Article Contributed by 2911 Media | Published on Monday, October 16, 2023

Feeling a little bit country, No Show Productions announces the "Still Playin' Possum: Music & Memories of George Jones" tribute concert event will premiere in a one-day-only theater presentation on Tuesday, October 17th in association with Fathom Events. With performances filmed on April 25, 2023, in Huntsville, Alabama, to a sold-out show at the Von Braun Center, some of country music’s biggest stars pay homage to the man known ‘as the greatest country singer of all time’ – George Jones!

Tickets are on sale through the Fathom Events website and participating theater box offices. For a complete list of theater locations, visit fathomevents.com (participating theaters are subject to change).

Now, 10 years after his passing in 2013, music lovers can witness the power of song as artists ranging from Jelly Roll ("Bartender's Blues"), Brad Paisley ("He Stopped Loving Her Today"), Tanya Tucker (The Grand Tour), Dierks Bentley (Why Baby Why), Sam Moore (Blues Man), Travis Tritt ("The Race Is On"), Jamey Johnson ("Who’s Gonna Fill Their Shoes"), and so many more bring their interpretation of Jones’ hits to life on the big screen.

George Jones also referred to by many as "The Possum" sold over 20 million albums, was a member of the Country Music Hall of Fame, a member of the Grand Ole Opry, was a Kennedy Center Honoree, National Medal of the Arts recipient, Grammy Lifetime Achievement award recipient, topped the Billboard singles chart 14 times and achieved 143 Top 40 hits during his illustrious career.

“It is still hard to believe that George is gone.  He was loved by so many artists and fans.  We may not have him here in person, but we have his music to keep his memory alive,” says Nancy Jones.  “Filming this night was something special.  The love for George was overwhelming!”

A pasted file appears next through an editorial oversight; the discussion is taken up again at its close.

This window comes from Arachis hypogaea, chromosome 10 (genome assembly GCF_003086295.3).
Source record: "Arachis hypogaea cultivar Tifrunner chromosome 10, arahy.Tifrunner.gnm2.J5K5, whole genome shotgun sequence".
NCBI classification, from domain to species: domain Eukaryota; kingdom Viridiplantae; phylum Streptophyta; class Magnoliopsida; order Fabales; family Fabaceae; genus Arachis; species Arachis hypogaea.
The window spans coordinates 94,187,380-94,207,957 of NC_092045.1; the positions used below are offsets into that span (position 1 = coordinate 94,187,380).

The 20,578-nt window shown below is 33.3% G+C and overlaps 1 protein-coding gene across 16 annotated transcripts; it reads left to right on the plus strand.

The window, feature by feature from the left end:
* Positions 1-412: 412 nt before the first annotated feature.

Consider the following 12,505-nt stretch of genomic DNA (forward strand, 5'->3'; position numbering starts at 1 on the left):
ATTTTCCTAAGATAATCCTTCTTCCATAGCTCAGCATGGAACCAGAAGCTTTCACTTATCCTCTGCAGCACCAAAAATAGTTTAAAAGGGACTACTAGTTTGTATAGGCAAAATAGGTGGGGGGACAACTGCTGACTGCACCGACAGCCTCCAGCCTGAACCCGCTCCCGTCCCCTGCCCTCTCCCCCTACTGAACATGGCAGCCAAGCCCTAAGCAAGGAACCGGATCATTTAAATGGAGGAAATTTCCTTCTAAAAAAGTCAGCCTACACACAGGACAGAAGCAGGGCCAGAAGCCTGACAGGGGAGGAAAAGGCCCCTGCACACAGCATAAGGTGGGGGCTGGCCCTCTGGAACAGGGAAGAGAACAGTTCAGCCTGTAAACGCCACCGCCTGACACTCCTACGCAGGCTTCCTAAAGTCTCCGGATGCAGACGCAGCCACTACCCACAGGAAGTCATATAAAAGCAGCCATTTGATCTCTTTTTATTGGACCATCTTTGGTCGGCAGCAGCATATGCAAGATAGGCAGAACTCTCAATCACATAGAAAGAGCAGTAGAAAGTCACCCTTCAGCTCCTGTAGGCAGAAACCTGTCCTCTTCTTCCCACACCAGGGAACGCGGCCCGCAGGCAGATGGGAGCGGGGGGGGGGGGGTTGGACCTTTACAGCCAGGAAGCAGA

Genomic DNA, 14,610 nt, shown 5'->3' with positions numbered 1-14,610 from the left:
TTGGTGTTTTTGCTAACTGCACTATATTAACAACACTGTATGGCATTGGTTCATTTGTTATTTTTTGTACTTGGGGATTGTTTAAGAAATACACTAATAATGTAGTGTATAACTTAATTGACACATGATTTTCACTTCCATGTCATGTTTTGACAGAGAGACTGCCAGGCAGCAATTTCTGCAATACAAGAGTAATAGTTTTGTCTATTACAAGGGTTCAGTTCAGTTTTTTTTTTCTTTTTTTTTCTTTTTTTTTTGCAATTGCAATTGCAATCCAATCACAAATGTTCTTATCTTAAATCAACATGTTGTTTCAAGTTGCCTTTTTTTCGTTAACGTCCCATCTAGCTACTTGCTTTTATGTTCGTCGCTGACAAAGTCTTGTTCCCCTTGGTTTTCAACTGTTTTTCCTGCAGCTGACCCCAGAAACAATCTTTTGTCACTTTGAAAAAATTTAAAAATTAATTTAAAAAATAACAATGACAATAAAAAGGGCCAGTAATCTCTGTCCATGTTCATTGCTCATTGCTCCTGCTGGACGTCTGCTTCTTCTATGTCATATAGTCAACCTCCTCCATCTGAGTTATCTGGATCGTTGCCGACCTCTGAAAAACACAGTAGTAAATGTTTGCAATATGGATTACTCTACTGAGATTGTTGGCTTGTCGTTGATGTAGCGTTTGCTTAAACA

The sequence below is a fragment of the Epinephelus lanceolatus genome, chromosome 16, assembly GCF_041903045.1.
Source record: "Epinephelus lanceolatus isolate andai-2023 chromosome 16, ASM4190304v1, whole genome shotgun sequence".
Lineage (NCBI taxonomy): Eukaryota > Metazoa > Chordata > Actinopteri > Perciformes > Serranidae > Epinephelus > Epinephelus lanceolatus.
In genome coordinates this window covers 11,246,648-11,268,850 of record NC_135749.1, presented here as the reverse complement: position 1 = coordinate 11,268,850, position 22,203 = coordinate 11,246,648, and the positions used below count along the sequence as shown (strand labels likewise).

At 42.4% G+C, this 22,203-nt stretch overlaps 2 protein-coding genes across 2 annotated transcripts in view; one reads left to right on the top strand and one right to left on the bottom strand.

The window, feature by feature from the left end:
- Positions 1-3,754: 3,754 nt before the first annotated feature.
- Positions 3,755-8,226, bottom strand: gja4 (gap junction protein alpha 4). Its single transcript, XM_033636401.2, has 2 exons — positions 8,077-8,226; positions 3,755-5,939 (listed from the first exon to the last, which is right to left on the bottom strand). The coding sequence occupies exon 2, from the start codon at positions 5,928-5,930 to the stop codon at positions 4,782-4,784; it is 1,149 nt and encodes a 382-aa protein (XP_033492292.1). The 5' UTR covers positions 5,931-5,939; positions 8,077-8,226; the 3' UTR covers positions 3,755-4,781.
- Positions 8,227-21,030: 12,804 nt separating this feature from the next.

About George Jones:
George Jones is regarded among the most important and influential singers in American popular music history. He was the singer of enduring country music hits including “She Thinks I Still Care,” “The Grand Tour,” “Walk Through This World With Me,” “Tender Years” and “He Stopped Loving Her Today,” the latter of which is often at the top of industry lists of the greatest country music singles of all time. Born in Saratoga, Texas, Jones played on the streets of Beaumont for tips as a teenager. He served in the U.S. Marine Corps before returning to Texas and recording for the Starday label in Houston, Texas. In 1955, his “Why Baby Why” became his first Top 10 country single, peaking at number four and beginning a remarkable commercial string: Jones would ultimately record more than 160 charting singles, more than any other artist in any format in the history of popular music. His first number-one hit came in 1959 with “White Lightning,” a Mercury Records single that topped the Billboard country charts for five weeks. He moved on to United Artists and then to Musicor, notching hits including “She Thinks I Still Care,” “The Race Is On,” “A Good Year for the Roses” and “Walk Through This World With Me.”

Jones signed with Epic Records in 1971 and worked with producer Billy Sherrill to craft a sound at once elegant and rooted, scoring with “The Grand Tour,” “Bartenders Blues” and many more. Sherrill also produced duets between Jones and his then-wife Tammy Wynette, and in the 1970s they scored top-charting hits including “We’re Gonna Hold On,” “Golden Ring” and “Near You.” By the time “Golden Ring” and “Near You” hit in 1976, Jones and Wynette were divorced, and Jones was battling personal demons. His solo career cooled until 1980 when he recorded “He Stopped Loving Her Today,” a ballad penned by Curly Putman and Bobby Braddock that helped Jones win Country Music Association prizes for best male vocal and top single. “He Stopped Loving Her Today” revived a flagging career, and Jones won the CMA’s Top Male Vocalist award in 1980 and 1981. He also earned a Grammy for Best Male Country Vocal Performance. He signed with MCA Records in 1990 and began a successful run, and he was inducted into the Country Music Hall of Fame in 1992. His guest vocal on Patty Loveless’ “You Don’t Seem To Miss Me” won a CMA award for top vocal event in 1998, and it became his final Top 20 country hit.